For his project Prison Map, Begley took the GPS coordinates of every prison, jail and immigration detention center in America and fed them into a Google Maps API code he had modified. He ran the script and it spat out more than 5,300 satellite images — one for every locked facility in the U.S. The prison population in this country has grown 500% in the past 30 years. One in every one hundred adults is behind bars and most of them are poor people. The recurrent patterns of brutally functional architecture within Prison Map are staggering. We’ve been building prisons in high desert and rural backwaters. Begley makes the Prison Industrial Complex (PIC) visible once more.

Likewise, for his project Profiling Is, Begley snagged the NYPD’s surveillance shots of business and residences in the NY boroughs which were under monitoring.

He doesn’t stop there. Begley’s App MetaData alerts users to U.S. drone strikes in Pakistan, Yemen, Afghanistan and elsewhere. This didn’t happen until the conclusion of a merrigoround of negotiation with the “apolitical” Apple. Begley finally got his drone strike App approved when he removed all mention the word drone! Now, you can get next-day updates of Obama’s largely-ignored drone war on Afghanistan, Pakistan, and Yemen straight to your smartphone.

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© Mari Bastashevski

BEST USE OF PHOTOGRAPHY, MUCK-RAKING AND INVESTIGATIVE NOUS

Mari Bastashevski skirts a fine line between journalist, artist, researcher, photographer and tourist to dig up the personalities and money makers in the international arms trade. Here’s the feature I did for WIRED a while back. Her ongoing project State Business is devastating inasmuch it reveals how pervasive and complicit most nations are in making billions on the slaughter of humans.The US, the UK, Croatia, Azerbaijan, Georgia; Bastashevski’s following of the money takes us all over the place … sometimes even to the carport on the Facebook pages of international arms dealers.

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BEST MAKING SENSE OF SURVEILLANCE

If you can’t beat ‘em join ‘em. In 2002, after Hasan Elahi was mistaken for someone on the terror watch list and detained for hours at Detroit airport, he decided he’d save the authorities the bother and monitor himself. Caustic, direct, creepy and amusing, Elahi photographed everything he did, ate, shit, saw and worked on. He also GPS tracked his every move on a live web map. The project is titled Tracking Transcience. One of the by-products of the self-monitoring is the creation of a typology of toilets. Taking sousveillance to another level and entertaining thousands while he does it. Brill.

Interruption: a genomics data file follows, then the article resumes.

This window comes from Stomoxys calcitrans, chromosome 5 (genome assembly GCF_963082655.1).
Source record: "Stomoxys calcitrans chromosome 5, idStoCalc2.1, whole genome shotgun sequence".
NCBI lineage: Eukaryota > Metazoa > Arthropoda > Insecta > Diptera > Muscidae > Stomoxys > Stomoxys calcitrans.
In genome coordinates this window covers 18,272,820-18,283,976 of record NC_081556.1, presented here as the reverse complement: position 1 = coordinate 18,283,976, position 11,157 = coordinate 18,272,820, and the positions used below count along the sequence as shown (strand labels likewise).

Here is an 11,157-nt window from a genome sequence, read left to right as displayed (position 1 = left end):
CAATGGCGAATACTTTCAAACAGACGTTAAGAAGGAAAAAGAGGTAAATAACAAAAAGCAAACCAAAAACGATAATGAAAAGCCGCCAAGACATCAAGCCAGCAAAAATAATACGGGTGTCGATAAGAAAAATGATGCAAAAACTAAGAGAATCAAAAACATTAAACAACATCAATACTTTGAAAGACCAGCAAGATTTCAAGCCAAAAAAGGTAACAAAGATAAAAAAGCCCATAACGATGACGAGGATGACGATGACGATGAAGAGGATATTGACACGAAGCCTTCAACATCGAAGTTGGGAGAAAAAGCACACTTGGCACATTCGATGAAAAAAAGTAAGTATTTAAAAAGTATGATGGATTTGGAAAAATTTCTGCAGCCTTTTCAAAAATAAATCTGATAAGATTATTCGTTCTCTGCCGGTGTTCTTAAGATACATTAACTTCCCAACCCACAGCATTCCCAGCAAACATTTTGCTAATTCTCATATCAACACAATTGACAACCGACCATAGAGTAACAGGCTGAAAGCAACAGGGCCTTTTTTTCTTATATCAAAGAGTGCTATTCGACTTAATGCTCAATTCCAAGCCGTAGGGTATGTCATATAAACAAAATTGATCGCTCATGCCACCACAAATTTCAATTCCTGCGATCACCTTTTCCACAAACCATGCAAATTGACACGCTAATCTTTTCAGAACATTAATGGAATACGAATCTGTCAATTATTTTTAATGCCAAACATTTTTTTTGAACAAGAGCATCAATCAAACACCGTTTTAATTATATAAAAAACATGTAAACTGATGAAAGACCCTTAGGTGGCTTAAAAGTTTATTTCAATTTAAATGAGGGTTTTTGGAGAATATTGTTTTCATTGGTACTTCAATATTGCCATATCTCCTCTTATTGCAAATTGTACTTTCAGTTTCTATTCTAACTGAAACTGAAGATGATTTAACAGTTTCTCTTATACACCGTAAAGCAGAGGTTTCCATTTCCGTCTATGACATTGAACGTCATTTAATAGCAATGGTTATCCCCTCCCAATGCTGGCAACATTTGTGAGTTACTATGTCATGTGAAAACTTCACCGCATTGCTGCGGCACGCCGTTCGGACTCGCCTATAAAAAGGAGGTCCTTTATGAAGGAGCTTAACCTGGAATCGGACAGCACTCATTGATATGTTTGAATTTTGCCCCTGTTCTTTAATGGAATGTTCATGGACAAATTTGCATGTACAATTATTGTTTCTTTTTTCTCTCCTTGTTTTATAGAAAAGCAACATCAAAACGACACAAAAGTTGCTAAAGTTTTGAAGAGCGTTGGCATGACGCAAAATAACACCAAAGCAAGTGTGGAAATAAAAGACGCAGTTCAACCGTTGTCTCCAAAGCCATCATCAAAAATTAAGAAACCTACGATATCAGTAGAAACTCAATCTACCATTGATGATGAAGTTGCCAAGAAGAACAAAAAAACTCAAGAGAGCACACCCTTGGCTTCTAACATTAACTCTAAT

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© MigraZoom. A migrant on a cargo train traveling from Arriaga, Chiapas to Ixtepec, Oaxaca. After crossing the Mexican-Guatemalan border and traveling to Arriaga, migrants hitch a ride on top of cargo trains to Ixtepec. This trip takes about 12 hours. In addition to the risk of falling off the train (amputations and death are common), gangs frequently extort migrants, charging them $100 to ride. They face threats of being thrown off the train, kidnapped, raped or trafficked if they do not pay.

REALEST VIEWS OF IMMIGRATION

There’s some great fine art projects out there about the U.S./Mexican border. Probably, the stand out is David Taylor’s Working The Line, which documents the militarization of the border. But it can be criticised for being to distant and tends to rest on the creaking aesthetic mores of American landscape photography. If we want to see what is really going on during the tough journey’s into North America, we should pay attention to MigraZoom, a project by Spanish-born photographer Encarni Pindado which puts disposable cameras in the hands of economic migrants during their perilous treks northward.

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© David Taylor

Another beautifully shot and more unexpected treatment of new arrivals is Gabriele Stabile’s Refugee Hotel which documents approved asylum seekers’ first nights in America at four hotels adjacent to four hub airports through which new refugee migrants arrive. Respectful documentation that is pregnant with uncertainty.

Taylor’s work is currently on show at the amazing ‘Covert Operations’ at Scottsdale Museum of Contemporary Art.

BEST USE OF INTERNET FOR DISCUSSION

Photographer Hank Willis Thomas is a prolific force. One of his most recent projects Question Bridge is a platform for black males to ask other black males questions about black identity. Participants do so through video and provide answers similarly. Access is easy, involvement free, connections priceless and it works well in exhibition format too. The murder of Michael Brown in Ferguson is the latest incident to demonstrate to the entire nation our shared need to face racial inequality int he country. Willis Thomas is doing his bit.

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© Lindsay Lochman and Barbara Ciurej

BEST COMMENTARY ON MECHANICAL AGE FOOD PRODUCTION

With Ag Gag laws becoming ever more common, clever responses to imaging industrial food production must be inventive. Lindsay Lochman & Barbara Ciurej rip on the much-mythologized West and specifically on the hero-worship of Carleton Watkins by constructing sugar-coated and corn-fed diorama reconstruction of Watkins’ landscapes with shitty foodstuffs.